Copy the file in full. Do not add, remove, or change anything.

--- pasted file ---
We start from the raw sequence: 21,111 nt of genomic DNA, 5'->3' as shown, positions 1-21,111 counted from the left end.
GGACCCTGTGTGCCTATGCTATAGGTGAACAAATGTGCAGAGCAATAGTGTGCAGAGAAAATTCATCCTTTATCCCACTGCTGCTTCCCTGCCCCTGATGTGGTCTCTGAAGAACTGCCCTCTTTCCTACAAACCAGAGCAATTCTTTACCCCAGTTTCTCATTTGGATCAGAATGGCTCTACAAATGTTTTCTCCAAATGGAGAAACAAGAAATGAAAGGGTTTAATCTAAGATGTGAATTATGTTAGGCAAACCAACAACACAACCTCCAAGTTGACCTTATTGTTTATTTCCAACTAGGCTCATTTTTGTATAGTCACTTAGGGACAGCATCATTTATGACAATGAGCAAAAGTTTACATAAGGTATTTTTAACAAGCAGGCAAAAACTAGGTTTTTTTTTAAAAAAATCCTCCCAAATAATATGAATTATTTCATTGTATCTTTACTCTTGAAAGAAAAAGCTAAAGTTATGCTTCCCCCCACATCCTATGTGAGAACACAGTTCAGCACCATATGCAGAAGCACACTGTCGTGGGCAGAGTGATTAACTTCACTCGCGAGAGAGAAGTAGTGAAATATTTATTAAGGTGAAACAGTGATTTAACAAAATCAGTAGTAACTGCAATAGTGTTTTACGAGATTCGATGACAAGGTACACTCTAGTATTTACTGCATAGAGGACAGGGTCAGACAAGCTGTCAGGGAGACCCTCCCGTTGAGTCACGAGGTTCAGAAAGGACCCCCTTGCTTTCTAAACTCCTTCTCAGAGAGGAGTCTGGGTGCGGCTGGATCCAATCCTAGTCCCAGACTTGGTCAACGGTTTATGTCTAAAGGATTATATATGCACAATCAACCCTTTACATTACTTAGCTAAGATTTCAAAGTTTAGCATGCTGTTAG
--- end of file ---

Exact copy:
We start from the raw sequence: 21,111 nt of genomic DNA, 5'->3' as shown, positions 1-21,111 counted from the left end.
GGACCCTGTGTGCCTATGCTATAGGTGAACAAATGTGCAGAGCAATAGTGTGCAGAGAAAATTCATCCTTTATCCCACTGCTGCTTCCCTGCCCCTGATGTGGTCTCTGAAGAACTGCCCTCTTTCCTACAAACCAGAGCAATTCTTTACCCCAGTTTCTCATTTGGATCAGAATGGCTCTACAAATGTTTTCTCCAAATGGAGAAACAAGAAATGAAAGGGTTTAATCTAAGATGTGAATTATGTTAGGCAAACCAACAACACAACCTCCAAGTTGACCTTATTGTTTATTTCCAACTAGGCTCATTTTTGTATAGTCACTTAGGGACAGCATCATTTATGACAATGAGCAAAAGTTTACATAAGGTATTTTTAACAAGCAGGCAAAAACTAGGTTTTTTTTTAAAAAAATCCTCCCAAATAATATGAATTATTTCATTGTATCTTTACTCTTGAAAGAAAAAGCTAAAGTTATGCTTCCCCCCACATCCTATGTGAGAACACAGTTCAGCACCATATGCAGAAGCACACTGTCGTGGGCAGAGTGATTAACTTCACTCGCGAGAGAGAAGTAGTGAAATATTTATTAAGGTGAAACAGTGATTTAACAAAATCAGTAGTAACTGCAATAGTGTTTTACGAGATTCGATGACAAGGTACACTCTAGTATTTACTGCATAGAGGACAGGGTCAGACAAGCTGTCAGGGAGACCCTCCCGTTGAGTCACGAGGTTCAGAAAGGACCCCCTTGCTTTCTAAACTCCTTCTCAGAGAGGAGTCTGGGTGCGGCTGGATCCAATCCTAGTCCCAGACTTGGTCAACGGTTTATGTCTAAAGGATTATATATGCACAATCAACCCTTTACATTACTTAGCTAAGATTTCAAAGTTTAGCATGCTGTTAG